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Happier cows for a cleaner planet

Scientists have found new ways to increase meat production and decrease methane emissions in cattle by reducing their stress levels.
Happier cows for a cleaner planet
Livestock produce much of the methane and nitrous oxide emissions that contribute to global warming. This presents a complex dilemma between maintaining meat production standards and managing greenhouse gas emissions.

Researchers from the EU-funded BEHENT (Understanding the contribution of cattle behaviour to variations in feed efficiency and greenhouse gas emissions and the welfare consequences of improving environmental sustainability) project have found a way to enhance productivity and efficiency while decreasing greenhouse gas emissions. The secret lies in farming happy cattle and feeding them well.

Residual feed intake (RFI) is used to measure feed efficiency – it is the difference between actual feed intake and expected feed requirements. Because RFI is partially heritable, different breeds show differing efficiencies. In this case, Charolais cattle proved to be more efficient than Luing. In addition, animal behaviour and welfare also contribute to variations in RFI.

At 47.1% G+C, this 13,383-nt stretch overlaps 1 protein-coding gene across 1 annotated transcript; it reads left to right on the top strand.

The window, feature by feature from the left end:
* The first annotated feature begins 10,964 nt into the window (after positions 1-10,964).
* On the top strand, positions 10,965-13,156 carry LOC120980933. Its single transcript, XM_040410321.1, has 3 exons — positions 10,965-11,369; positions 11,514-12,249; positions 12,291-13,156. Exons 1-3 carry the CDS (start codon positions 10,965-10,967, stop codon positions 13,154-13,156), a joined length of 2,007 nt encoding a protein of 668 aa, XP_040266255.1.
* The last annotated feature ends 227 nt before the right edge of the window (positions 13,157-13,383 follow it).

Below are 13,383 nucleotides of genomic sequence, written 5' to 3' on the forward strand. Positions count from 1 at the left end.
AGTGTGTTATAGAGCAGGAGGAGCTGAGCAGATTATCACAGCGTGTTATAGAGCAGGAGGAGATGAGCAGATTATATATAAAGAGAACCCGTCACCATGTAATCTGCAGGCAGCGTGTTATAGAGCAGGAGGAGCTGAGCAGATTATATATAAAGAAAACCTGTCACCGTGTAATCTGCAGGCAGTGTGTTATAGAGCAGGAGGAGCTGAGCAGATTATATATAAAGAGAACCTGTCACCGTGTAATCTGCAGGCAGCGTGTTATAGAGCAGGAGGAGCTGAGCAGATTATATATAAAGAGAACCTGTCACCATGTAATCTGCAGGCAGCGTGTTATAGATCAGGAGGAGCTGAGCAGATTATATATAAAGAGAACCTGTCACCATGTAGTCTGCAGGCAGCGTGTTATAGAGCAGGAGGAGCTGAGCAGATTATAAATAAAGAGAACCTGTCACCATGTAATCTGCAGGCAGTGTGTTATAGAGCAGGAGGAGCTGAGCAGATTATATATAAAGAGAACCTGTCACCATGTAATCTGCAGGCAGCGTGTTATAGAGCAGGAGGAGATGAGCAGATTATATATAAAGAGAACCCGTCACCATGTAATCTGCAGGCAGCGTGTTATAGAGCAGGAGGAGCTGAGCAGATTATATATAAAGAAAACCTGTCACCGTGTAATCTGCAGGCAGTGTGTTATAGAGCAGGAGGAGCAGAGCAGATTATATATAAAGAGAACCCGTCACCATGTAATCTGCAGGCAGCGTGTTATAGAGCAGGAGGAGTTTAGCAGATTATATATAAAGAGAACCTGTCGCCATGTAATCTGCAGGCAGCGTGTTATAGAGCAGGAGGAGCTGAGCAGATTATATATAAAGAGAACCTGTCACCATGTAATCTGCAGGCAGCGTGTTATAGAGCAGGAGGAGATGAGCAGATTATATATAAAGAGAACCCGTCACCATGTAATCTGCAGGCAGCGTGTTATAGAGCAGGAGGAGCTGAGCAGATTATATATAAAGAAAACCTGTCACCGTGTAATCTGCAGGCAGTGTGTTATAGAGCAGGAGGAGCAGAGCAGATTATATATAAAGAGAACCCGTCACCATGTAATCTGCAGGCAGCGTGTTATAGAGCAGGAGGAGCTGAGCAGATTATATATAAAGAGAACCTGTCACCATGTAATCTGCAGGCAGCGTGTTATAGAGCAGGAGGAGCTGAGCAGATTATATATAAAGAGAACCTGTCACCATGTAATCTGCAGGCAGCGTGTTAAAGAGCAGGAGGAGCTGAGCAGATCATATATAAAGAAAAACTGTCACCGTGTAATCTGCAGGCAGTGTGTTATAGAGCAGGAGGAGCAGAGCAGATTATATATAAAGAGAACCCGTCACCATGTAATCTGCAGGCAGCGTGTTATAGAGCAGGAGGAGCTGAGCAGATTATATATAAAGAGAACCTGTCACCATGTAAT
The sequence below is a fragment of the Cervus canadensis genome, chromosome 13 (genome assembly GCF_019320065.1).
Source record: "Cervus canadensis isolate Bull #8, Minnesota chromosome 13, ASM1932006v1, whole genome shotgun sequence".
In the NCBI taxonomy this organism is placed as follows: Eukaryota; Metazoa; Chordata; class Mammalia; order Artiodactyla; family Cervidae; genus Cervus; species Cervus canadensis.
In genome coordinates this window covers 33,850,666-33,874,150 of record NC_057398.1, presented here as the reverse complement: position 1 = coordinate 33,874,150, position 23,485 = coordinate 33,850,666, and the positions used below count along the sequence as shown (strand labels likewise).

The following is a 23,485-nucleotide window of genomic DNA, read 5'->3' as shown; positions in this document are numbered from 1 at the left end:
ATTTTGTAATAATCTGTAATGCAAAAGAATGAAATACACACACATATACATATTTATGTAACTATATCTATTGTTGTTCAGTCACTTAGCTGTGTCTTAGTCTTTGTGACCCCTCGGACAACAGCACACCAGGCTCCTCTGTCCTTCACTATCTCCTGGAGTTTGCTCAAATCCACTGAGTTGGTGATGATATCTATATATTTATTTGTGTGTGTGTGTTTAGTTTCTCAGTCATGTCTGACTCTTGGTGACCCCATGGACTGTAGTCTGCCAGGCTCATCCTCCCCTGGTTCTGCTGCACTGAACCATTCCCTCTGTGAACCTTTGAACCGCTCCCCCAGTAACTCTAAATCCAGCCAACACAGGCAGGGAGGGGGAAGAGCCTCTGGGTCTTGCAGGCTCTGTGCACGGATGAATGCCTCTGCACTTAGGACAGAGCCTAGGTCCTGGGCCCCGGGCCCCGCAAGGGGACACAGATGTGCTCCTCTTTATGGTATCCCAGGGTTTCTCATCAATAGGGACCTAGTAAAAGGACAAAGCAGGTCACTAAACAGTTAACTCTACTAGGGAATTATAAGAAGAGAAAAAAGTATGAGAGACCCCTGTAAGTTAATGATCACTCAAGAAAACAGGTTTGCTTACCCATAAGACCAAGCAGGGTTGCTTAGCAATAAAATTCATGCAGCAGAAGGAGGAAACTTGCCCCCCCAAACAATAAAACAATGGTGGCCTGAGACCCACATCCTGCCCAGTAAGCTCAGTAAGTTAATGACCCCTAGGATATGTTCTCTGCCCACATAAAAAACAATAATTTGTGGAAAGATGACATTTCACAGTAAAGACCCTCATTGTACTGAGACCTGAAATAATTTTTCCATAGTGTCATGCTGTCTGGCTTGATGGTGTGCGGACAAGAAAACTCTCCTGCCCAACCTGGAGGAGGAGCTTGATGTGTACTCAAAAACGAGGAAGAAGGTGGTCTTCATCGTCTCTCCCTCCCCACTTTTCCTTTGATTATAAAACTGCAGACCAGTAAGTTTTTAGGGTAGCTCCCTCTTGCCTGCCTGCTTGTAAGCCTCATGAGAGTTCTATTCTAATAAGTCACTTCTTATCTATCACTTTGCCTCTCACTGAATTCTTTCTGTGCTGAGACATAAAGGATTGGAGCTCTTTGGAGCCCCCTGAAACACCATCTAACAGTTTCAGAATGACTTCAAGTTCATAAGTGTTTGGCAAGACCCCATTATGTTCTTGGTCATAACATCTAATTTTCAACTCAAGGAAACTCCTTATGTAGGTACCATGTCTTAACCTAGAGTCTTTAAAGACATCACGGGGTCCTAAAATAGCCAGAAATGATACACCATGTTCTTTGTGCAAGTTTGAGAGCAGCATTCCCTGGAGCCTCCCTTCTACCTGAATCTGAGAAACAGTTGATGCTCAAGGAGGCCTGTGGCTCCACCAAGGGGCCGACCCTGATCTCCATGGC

The study measured animal behaviour and stress sensitivity using temperament tests, infrared thermography, heart rate and biological assays.

Researchers found that more temperamental animals showed reduced feeding efficiency and stressed animals emitted more methane. More mobile animals and those that forage for food produced more methane than animals on a concentrated and optimised diet. On the other hand we found that dominance interactions decreased productivity and efficiency by altering the feeding behaviour patterns.

The advanced techniques and results established in this study will help companies develop optimal breeding strategies for modern livestock production. Cattle can be housed or bred to be more resilient to stress, have better feed efficiency and produce less methane, all the while maintaining meat production.

Related information


Cattle, meat production, methane, stress, livestock, greenhouse gas, residual feed intake
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